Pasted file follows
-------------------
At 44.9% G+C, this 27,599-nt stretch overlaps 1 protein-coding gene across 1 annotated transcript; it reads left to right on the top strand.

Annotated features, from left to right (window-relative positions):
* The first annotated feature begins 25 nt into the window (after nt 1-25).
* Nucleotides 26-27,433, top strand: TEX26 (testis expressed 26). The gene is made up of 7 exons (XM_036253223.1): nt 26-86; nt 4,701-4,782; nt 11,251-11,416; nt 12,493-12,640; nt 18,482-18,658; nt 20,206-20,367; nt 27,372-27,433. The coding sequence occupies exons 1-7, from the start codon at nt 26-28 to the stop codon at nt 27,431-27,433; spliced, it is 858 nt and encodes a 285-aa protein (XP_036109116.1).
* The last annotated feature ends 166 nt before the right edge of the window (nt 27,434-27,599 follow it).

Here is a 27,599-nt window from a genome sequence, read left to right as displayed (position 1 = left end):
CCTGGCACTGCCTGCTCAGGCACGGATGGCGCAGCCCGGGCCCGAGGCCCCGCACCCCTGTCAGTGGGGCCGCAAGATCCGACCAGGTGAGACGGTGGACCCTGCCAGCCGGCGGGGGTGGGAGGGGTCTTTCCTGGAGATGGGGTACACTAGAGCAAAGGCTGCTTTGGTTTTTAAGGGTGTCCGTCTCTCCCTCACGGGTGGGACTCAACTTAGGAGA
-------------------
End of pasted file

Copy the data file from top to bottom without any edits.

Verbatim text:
At 44.9% G+C, this 27,599-nt stretch overlaps 1 protein-coding gene across 1 annotated transcript; it reads left to right on the top strand.

Annotated features, from left to right (window-relative positions):
* The first annotated feature begins 25 nt into the window (after nt 1-25).
* Nucleotides 26-27,433, top strand: TEX26 (testis expressed 26). The gene is made up of 7 exons (XM_036253223.1): nt 26-86; nt 4,701-4,782; nt 11,251-11,416; nt 12,493-12,640; nt 18,482-18,658; nt 20,206-20,367; nt 27,372-27,433. The coding sequence occupies exons 1-7, from the start codon at nt 26-28 to the stop codon at nt 27,431-27,433; spliced, it is 858 nt and encodes a 285-aa protein (XP_036109116.1).
* The last annotated feature ends 166 nt before the right edge of the window (nt 27,434-27,599 follow it).

Here is a 27,599-nt window from a genome sequence, read left to right as displayed (position 1 = left end):
CCTGGCACTGCCTGCTCAGGCACGGATGGCGCAGCCCGGGCCCGAGGCCCCGCACCCCTGTCAGTGGGGCCGCAAGATCCGACCAGGTGAGACGGTGGACCCTGCCAGCCGGCGGGGGTGGGAGGGGTCTTTCCTGGAGATGGGGTACACTAGAGCAAAGGCTGCTTTGGTTTTTAAGGGTGTCCGTCTCTCCCTCACGGGTGGGACTCAACTTAGGAGA